No matter how big or small a party is, they can always be vulnerable to a cyber-attack or threat actors. That is why it's important to try and keep yourself as secure as possible. These are some high-profile cyber-attacks that have transpired over the year 2022 so far.
- March 7th, 2022: Samsung’s source code was stolen by a well-known hacker group called LAPSU$. As of writing, they have been affiliated with at least 8 other attacks against big tech companies this year. In Samsung's case, they are being hit with a lawsuit for negligence due to vulnerable data. Despite this, Samsung has assured their customers and employees that their data is safe.
- June 1st, 2022: The biggest DDos attack ever recorded, attacked Google with 46 million requests within 69 minutes. The attack came from 5,256 Ips’, originating from 132 different countries and was 76% larger than the previous attack. The attack was spotted and blocked by Google's own Cloud Armor software which netted a win for Google’s cloud protection software.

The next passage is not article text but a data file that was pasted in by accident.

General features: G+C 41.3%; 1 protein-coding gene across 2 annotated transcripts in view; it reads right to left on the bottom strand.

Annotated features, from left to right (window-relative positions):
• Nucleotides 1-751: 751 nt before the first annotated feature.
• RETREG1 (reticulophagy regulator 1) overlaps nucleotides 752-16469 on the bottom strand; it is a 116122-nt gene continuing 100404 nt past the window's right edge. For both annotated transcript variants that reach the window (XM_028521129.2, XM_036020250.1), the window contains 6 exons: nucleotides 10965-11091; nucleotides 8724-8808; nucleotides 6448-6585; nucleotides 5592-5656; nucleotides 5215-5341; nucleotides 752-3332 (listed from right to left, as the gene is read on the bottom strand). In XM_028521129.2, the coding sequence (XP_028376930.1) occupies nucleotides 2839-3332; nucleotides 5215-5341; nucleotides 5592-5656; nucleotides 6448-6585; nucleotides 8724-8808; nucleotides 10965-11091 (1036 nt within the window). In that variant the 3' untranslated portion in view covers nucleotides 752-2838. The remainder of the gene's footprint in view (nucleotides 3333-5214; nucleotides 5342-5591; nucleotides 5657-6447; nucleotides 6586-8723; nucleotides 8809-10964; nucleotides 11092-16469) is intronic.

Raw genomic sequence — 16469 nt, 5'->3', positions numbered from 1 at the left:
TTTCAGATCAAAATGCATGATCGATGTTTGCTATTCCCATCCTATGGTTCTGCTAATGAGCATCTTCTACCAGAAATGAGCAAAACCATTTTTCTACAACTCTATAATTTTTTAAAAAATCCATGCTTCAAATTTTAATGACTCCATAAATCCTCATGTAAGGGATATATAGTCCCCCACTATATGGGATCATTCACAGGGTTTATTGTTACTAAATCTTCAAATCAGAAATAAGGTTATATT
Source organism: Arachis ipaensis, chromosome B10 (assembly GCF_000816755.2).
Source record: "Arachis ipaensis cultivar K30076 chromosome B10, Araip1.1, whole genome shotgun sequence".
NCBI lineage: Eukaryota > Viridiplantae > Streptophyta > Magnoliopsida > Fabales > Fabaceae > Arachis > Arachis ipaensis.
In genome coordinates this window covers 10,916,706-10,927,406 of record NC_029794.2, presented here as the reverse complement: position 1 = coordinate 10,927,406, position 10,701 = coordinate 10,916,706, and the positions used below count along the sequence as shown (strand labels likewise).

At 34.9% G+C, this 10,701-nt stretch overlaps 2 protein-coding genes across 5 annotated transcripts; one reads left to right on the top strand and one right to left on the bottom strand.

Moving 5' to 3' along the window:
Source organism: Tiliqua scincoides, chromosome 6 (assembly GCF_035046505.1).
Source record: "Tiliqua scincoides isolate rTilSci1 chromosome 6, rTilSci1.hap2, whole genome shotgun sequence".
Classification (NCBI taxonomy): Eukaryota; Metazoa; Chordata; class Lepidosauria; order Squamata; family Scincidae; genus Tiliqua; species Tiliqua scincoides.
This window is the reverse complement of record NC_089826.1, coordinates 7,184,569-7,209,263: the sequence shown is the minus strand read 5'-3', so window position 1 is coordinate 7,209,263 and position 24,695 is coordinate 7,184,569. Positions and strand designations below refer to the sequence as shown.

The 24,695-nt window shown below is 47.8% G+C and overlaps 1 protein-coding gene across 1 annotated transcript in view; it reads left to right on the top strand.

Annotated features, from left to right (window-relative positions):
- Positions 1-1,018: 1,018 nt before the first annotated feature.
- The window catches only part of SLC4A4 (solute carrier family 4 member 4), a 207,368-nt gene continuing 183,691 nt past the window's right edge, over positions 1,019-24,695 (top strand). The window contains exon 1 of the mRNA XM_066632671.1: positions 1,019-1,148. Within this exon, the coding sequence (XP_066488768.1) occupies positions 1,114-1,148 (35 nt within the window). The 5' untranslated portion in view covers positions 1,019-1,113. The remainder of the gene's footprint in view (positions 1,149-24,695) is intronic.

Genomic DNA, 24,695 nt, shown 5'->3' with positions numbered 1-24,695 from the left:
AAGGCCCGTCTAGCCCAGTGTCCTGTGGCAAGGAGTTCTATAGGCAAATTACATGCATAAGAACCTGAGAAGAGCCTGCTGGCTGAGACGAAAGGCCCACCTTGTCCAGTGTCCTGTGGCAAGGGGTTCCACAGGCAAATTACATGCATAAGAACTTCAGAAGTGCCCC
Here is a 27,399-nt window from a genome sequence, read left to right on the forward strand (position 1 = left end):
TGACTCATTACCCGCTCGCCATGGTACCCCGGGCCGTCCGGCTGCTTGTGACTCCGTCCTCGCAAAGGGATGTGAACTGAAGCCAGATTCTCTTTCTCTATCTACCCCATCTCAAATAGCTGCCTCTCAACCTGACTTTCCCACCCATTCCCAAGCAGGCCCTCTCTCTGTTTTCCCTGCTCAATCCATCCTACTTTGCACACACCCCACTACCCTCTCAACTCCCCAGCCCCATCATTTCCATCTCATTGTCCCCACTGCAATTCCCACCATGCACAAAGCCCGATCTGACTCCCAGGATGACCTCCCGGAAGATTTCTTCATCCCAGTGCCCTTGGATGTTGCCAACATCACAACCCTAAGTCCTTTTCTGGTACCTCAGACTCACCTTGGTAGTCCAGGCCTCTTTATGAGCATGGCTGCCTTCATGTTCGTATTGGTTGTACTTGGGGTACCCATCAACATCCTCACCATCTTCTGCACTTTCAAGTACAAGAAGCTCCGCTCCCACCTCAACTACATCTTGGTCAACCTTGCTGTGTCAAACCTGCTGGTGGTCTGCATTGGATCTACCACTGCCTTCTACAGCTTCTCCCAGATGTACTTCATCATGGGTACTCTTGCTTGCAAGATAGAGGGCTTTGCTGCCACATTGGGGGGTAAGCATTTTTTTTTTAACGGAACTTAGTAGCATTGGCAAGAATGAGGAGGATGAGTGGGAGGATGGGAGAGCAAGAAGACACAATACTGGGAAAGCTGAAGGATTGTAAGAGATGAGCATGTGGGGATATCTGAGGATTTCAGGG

- June 2022- As of writing: An advanced persistent threat (Known as an APT) nicknamed, ‘scattered spider’, has been constantly targeting companies within the telecoms industry, using the same tactics against each company. A range of techniques have been used against companies to try and gain access from social engineering to using vulnerabilities within the company systems. It has been noted in all investigated attacks, the threat actor has tried to gain access to mobile networks and sim card information.
- October 14th, 2022: A phishing attack was used to obtain source codes from dropbox, the threat actor pretended to be a company called CircleCL, who attempted to acquire workers’ logins and authentication information. With this they were able to access their GitHub source code repositories and API keys. Dropbox claimed that these were linked directly with the dropbox application and more third-party applications.
- November 1st, 2022: Royal Mail’s click and drop service was suspended temporarily for a few hours on November 1st due to a data breach. It was reported that some customers were unable to login into their account whilst other customers were seeing information from other individuals’ accounts. To protect customer data, the service was disabled until it was fixed, and Royal Mail suggested using paperwork to send any urgent post.
This was made by Morgan Burton